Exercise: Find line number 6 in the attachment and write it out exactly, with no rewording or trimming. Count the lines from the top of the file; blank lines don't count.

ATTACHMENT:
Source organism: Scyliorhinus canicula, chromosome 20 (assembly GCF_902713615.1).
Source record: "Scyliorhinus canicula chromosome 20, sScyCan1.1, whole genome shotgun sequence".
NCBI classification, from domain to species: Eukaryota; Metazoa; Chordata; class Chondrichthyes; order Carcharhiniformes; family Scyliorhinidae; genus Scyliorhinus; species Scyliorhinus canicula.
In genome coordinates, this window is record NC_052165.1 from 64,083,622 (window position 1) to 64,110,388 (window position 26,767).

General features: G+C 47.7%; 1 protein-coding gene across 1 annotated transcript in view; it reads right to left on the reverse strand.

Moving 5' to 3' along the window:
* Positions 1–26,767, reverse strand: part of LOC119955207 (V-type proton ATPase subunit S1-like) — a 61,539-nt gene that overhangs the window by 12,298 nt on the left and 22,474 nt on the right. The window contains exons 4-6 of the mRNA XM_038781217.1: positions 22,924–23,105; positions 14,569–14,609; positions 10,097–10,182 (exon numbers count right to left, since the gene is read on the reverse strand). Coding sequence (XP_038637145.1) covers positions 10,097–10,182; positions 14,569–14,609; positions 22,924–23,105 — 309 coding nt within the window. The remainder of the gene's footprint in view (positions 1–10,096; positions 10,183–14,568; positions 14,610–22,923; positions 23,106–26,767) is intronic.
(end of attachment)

Moving 5' to 3' along the window: